David R. Currie
A Rancher's Rumblings
April 3, 2007


The last two Saturdays at the ranch have been amazing. What was brown, dirty, ugly, and depressing is now green, growing, alive, and beautiful. We have had nearly 10 inches of rain in the last month. Tanks that were dry are “running around,” as we call it. It even smells good—fresh and clean.

Spring is my favorite time of year. It feels like there is new life all around me and, in reality, there is. There are hundreds of baby kid goats and baby lambs, and many new baby calves as well. Grass is green now and growing by leaps and bounds every day.

To be honest, I’m not sure why we celebrate Easter in the spring. If they taught me in seminary, I long ago forgot. I did a little Internet research but did not learn much, except that we slowly—over time—changed some pagan holiday into a religious one, as we have done with lots of other holidays. It has something to do with the Council of Nicaea in 325 A.D.

For me, though, it just makes sense, because spring is when everything seems to come alive, and Easter is about coming alive as well. More importantly, it is about living forever although, to be honest, I have so much trouble living life NOW that I do not think much about forever except at times of loss. Then I hang onto “forever” like a baby lamb stays close to its mother—with a feeling of urgency.

The fact is that Christmas and Easter go together. You could not have Easter if there had not been Christmas. God had to first become flesh if He was to live and die for us. Christmas is pretty awesome; it means that God actually understands—experientially—what it is like to be human. I am amazed at that and take a tremendous amount of comfort from it. I have a hard time actually believing that God understands just how screwed up I am, but I like trying to believe it, if that makes sense.

For me, spring and Easter are mostly about forgiveness. The land is healing, growing, coming alive, and seemingly forgiving the cold, harsh winter. I forget to be angry that hay was $85 per round bale this winter when it was only $45 last winter, because I see water and grass and new life. I actually stop to think about the fact that I am alive for another spring and experiencing it all. I find myself wanting to go fishing and play golf (though once I play a round of golf, I ask myself why I put myself through that experience of mostly utter failure and frustration).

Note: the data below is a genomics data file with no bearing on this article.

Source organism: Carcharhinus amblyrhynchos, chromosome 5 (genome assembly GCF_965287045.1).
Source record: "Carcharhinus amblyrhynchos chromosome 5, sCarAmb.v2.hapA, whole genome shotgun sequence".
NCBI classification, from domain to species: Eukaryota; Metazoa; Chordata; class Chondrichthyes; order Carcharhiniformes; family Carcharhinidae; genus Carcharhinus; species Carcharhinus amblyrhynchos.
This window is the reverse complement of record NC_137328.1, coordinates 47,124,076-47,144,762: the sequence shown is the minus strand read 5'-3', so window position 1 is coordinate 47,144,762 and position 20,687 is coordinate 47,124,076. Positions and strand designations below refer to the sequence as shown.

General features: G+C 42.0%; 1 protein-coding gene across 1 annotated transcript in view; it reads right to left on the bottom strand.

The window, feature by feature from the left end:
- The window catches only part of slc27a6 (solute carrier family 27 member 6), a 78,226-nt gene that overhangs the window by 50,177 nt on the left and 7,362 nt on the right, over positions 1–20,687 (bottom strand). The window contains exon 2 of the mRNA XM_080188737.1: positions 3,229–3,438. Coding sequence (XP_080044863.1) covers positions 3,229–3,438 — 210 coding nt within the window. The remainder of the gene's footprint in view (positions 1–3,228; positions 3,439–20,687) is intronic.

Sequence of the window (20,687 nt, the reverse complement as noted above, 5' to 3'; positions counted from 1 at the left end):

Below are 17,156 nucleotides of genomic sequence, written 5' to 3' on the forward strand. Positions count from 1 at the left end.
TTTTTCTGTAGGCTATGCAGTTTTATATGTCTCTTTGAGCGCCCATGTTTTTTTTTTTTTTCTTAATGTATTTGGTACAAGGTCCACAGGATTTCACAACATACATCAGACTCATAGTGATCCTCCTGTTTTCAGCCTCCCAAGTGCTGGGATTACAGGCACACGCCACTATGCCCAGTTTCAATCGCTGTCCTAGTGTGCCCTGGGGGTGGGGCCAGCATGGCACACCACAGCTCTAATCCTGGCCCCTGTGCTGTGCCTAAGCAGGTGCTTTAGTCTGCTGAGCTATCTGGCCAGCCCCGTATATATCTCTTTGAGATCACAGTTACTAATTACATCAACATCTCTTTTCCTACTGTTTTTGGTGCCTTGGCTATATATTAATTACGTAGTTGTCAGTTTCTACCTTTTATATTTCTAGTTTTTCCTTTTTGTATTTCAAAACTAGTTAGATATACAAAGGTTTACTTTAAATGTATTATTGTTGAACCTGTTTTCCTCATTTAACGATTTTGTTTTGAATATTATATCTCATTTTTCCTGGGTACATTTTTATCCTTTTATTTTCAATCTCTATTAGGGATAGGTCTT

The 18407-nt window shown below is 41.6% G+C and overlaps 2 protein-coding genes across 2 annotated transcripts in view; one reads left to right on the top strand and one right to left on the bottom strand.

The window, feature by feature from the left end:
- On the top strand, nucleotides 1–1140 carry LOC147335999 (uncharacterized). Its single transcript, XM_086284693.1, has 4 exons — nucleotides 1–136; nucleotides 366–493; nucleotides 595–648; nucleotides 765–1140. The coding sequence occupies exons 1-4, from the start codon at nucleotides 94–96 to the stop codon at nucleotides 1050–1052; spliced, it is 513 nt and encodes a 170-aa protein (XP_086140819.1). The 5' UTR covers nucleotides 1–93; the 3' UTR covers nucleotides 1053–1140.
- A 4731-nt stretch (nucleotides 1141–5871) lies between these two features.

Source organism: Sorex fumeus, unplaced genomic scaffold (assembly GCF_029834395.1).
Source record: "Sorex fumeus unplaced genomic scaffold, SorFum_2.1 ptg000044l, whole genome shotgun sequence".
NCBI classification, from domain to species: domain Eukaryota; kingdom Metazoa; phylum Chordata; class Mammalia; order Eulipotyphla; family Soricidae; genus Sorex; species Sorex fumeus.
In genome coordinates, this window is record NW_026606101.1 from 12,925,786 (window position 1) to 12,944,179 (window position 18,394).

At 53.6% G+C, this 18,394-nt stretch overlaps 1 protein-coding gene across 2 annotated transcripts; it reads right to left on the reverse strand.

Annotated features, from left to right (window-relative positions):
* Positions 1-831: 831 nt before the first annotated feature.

But back to forgiveness, and love and acceptance—Dr. Tracy at Howard Payne taught me that God’s character is unconditional love, forgiveness, and acceptance. God loves, forgives, and accepts us no matter what, because that is His very nature—God cannot NOT love, forgive, and accept us. And the Cross is the ultimate expression of God saying I love, forgive, and accept you THIS much! And Easter—the resurrection—is God actually showing that there is new life forever for everyone who believes, and nothing can defeat His power and love.

Now do I understand all of what I just wrote? No, not even remotely. I understand it intellectually better than I do emotionally and personally. But I am human and very flawed, and I do not understand unconditional love, forgiveness, and acceptance very well, mostly because I cannot feel it for myself very often, and then I usually just sort of fade away in my mind because guilt just eats me up and I want to hide in shame. In turn, that makes it hard to give forgiveness to others. Yet, as hard as it is to show it to others, it is even harder still to allow oneself to believe it and accept it for oneself.

Yet … Jesus said that we are to love others as we love ourselves, which I think means that, if we love ourselves properly, we can more easily love others and—by the same token—if we forgive ourselves, we can more easily forgive others.

And then at moments or, as Frederick Buechner says, “now and then,” I remember Easter. I actually feel forgiven, loved, accepted, and alive—clean and fresh, even reborn with a new life, and I think “Maybe it’s true that God does not even remember all that stuff I did, and maybe I should not remember it, either”; and maybe it is all true, because I look around and discover that what was brown, dirty, ugly, and depressing is now green, growing, alive, and beautiful. Then I dare to think that maybe I (and you) can be all that, also. And I celebrate Easter.